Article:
Once a juncture of the East and West, before communist ideals washed out the opulence and prosperity of old world Shanghai in the early 20th century, Shanghai was a gorgeous tapestry of the Orient and the West, with their ideals and aesthetics reflected in everything fro art to architecture, from food to trade.
Today, Shanghai Tang purveys that nostalgia of the old Shanghai. The one glorious in the 20s and 30s, of languid ladies drawing a slim trail of smoke from ornate cigarette holders, sipping wine in a Jazz venue in a demure yet incredibly provocative Qi Pao, of learned business men in glasses donning impeccably tailored Cheong Sam suits with neatly slicked side parts.
Shanghai Tang, literally meaning the store/hall of Shanghai, brings this old Oriental sentimentality back to the sartorial scene, bringing the famed Chinese tailoring and finely spun fabrics (And yes, silk!) to the table currently occupied by English bespoke, and the recurring dreams of the diligent Americana.
For Spring/Summer, Shanghai Tang drew influences from traditional Chinese motifs and garments, then imposed them onto silhouettes we are familiar with-- the Bermuda shorts, denim, and button down dress shirts. The pickling process of fusing elements from two worlds together goes vice versa. This season, Shanghai Tang continues to do what it does best-- immaculate tailoring with a boundless sense of creativity in combining the best of two worlds into one. As usual, Shanghai Tang's strong suit and differentiation point not only lies in its Oriental aesthetics, but in its outerwear and suiting.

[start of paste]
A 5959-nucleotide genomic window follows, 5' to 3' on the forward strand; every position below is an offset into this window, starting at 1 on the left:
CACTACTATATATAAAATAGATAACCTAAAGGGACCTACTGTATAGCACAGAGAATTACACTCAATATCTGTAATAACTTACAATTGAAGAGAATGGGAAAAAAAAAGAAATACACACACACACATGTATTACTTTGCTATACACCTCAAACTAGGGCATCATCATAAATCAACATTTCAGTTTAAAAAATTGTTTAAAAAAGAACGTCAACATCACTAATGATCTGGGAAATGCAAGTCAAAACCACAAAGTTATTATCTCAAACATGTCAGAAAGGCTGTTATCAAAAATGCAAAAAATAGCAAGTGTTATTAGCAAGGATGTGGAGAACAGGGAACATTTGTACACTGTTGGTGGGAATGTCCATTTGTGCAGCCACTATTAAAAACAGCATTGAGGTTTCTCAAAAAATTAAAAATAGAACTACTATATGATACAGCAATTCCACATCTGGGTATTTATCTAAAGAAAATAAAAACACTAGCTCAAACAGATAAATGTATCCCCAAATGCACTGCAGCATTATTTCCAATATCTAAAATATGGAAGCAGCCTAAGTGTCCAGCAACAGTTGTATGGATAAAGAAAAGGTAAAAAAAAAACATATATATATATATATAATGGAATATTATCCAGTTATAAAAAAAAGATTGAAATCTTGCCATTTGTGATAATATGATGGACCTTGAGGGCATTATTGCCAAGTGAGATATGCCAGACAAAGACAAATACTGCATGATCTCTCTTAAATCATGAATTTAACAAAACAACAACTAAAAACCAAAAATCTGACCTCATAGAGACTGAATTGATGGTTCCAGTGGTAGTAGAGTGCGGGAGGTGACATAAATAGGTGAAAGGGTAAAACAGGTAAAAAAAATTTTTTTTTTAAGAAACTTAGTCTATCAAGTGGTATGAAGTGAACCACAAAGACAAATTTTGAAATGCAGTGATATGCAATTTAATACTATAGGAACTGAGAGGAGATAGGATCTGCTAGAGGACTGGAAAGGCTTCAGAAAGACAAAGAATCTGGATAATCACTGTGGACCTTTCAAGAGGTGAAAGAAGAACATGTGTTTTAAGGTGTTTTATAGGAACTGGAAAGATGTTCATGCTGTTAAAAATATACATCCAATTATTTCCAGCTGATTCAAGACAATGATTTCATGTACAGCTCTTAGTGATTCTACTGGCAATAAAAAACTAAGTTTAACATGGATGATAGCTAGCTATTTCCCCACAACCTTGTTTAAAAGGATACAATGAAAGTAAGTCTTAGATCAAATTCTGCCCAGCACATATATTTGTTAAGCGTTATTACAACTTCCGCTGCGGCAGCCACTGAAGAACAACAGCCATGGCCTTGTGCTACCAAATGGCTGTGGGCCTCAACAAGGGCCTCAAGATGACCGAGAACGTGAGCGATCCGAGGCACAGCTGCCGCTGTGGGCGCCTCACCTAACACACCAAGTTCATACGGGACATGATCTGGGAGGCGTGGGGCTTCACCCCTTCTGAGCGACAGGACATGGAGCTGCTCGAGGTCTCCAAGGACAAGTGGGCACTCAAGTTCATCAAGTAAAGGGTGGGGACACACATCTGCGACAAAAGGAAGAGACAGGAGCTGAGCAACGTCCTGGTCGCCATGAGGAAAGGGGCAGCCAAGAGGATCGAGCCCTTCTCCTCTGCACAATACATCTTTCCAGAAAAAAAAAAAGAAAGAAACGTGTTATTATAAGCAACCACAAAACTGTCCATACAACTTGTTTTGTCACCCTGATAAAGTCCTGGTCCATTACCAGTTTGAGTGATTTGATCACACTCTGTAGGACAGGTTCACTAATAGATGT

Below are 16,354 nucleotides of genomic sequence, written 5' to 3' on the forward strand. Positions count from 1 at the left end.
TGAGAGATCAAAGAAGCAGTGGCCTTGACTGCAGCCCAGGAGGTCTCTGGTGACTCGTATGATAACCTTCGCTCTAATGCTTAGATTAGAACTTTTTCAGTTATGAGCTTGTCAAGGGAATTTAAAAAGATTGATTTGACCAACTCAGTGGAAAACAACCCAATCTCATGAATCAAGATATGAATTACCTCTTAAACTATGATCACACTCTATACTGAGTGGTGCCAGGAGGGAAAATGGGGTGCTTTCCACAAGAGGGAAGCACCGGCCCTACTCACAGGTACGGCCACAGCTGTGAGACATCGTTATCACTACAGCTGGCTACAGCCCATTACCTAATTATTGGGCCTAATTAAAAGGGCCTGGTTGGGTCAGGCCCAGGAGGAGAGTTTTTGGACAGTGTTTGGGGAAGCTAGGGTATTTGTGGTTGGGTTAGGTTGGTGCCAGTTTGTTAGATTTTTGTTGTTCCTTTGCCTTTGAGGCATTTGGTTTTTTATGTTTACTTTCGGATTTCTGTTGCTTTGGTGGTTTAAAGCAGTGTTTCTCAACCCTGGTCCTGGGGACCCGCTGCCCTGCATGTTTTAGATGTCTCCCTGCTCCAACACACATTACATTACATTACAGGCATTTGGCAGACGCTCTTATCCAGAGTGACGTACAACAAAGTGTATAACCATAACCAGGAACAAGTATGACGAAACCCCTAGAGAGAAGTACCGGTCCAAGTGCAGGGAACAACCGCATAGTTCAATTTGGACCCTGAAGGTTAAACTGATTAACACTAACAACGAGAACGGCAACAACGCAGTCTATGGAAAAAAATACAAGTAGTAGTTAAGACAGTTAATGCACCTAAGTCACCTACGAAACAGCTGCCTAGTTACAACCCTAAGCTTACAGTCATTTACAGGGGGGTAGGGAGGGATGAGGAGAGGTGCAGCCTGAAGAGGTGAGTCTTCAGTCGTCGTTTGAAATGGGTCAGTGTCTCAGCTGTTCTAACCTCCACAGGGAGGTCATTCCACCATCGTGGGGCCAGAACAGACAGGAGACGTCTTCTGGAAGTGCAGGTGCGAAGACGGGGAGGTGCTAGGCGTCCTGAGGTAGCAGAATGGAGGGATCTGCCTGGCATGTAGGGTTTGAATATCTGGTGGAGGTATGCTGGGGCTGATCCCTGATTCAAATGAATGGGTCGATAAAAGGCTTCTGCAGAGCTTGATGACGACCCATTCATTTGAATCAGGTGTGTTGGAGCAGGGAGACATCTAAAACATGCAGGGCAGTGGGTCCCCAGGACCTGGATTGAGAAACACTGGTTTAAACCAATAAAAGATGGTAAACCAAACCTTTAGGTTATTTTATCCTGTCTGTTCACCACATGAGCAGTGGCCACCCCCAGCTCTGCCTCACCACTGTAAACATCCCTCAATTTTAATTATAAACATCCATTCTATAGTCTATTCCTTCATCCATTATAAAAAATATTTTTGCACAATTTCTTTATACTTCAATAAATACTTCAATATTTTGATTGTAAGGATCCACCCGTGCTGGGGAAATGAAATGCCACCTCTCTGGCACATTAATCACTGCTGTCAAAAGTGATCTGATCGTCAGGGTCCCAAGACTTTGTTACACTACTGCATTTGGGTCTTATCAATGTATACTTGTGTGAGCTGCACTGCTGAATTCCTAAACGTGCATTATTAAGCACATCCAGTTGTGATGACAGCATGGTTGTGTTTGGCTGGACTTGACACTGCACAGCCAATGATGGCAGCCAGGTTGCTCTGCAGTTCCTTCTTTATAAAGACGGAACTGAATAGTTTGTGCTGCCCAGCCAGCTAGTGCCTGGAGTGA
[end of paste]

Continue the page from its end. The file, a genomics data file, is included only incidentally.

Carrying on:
Monochromatic and muted with a sense of sophistication, car coats, pea coats and jackets take the shape of traditional Chinese garments-- the "Mao" Jacket retains its traditional Chinese shape, but are given a new English twist in plaid; in a similar tale, the Cheong Sam jacket is reworked in Herringbone wool and comes with a detachable collar strap. Some jackets feature a gorgeous lining printed with the map of old Shanghai, which unveils itself when cuffs are rolled up-- and it also truly shows that luxury lies in the small details whether they are visible or not. Another stand out piece is the Moleskin Long Coat, perfect for any winter, and is quite a nice change from trench coats and the double breasted pea coats rampant about town.
Of course, gorgeous printed floral shirts are making their way back, replacing tried and tired plaid and stripe variations. As for bottoms, denim and colored corduroy take center stage, bringing a playful pop of color into the otherwise slightly mature, taciturn palette. These pieces, since are pretty much hybrids of the East and West, they do work quite seamlessly with any wardrobe and existing sports jackets or blazers. Check out the look book, and stay tuned for them as they will be hitting stores bit by bit starting August.